The worst is yet to come in the struggle against COVID-19 in America, unfortunately. And yet, it’s also not too soon to be thinking about the next phase of the national response to the virus. How will we know when it is safe to begin returning to work, school, travel, and commerce? And how should a gradual return at that point really work?
This morning, the American Enterprise Institute (where I work) published an important paper taking up that very question, produced by a great group of public-health experts led by my colleague Scott Gottlieb. It puts forward a set of milestones to look for (in terms of the pace of new cases, the scale of testing achieved, health-system capacity, and other concrete and measurable metrics), and steps to take when those are reached.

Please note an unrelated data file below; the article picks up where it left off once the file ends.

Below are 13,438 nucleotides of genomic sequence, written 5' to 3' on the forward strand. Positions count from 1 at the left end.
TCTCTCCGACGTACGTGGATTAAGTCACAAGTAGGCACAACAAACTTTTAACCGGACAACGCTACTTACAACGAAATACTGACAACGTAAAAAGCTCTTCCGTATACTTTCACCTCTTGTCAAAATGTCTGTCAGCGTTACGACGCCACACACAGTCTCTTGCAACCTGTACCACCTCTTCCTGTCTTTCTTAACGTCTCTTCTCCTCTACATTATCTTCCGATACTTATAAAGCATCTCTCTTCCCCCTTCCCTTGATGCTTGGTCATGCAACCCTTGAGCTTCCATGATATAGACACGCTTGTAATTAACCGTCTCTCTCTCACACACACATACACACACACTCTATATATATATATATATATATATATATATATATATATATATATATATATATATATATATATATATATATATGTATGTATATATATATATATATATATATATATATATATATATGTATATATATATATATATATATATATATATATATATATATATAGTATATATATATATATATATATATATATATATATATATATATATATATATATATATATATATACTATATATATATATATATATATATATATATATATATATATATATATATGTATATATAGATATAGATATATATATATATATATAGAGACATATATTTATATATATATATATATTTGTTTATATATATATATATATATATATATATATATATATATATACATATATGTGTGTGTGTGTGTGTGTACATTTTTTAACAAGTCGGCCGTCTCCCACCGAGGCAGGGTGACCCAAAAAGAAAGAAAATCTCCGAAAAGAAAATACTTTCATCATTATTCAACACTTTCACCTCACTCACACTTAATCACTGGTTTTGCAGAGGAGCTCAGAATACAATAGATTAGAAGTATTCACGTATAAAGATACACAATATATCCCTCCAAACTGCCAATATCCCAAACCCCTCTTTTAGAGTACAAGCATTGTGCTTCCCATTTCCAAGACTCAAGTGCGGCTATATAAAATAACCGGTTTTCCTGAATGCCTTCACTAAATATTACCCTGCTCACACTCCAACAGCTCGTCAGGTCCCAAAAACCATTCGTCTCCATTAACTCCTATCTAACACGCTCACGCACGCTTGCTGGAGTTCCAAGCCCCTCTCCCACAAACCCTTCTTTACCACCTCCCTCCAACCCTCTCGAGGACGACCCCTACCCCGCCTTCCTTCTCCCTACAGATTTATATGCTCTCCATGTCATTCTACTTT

It’s concrete and realistic about the path ahead: The coming weeks will be difficult and things will get worse before they get better. Giving up too soon on the constraints we have adopted would be a disaster. But it is not too early to start planning for the next phase, and to set clear criteria for when it might begin and how.
As the authors plainly note, their work is based on the state of the science as it stands now and on our current understanding of the reach of the pandemic on our shores. Our grasp of these may change in the days to come. But this offers an absolutely essential starting point, and will be an invaluable tool for policymakers. Well worth your while.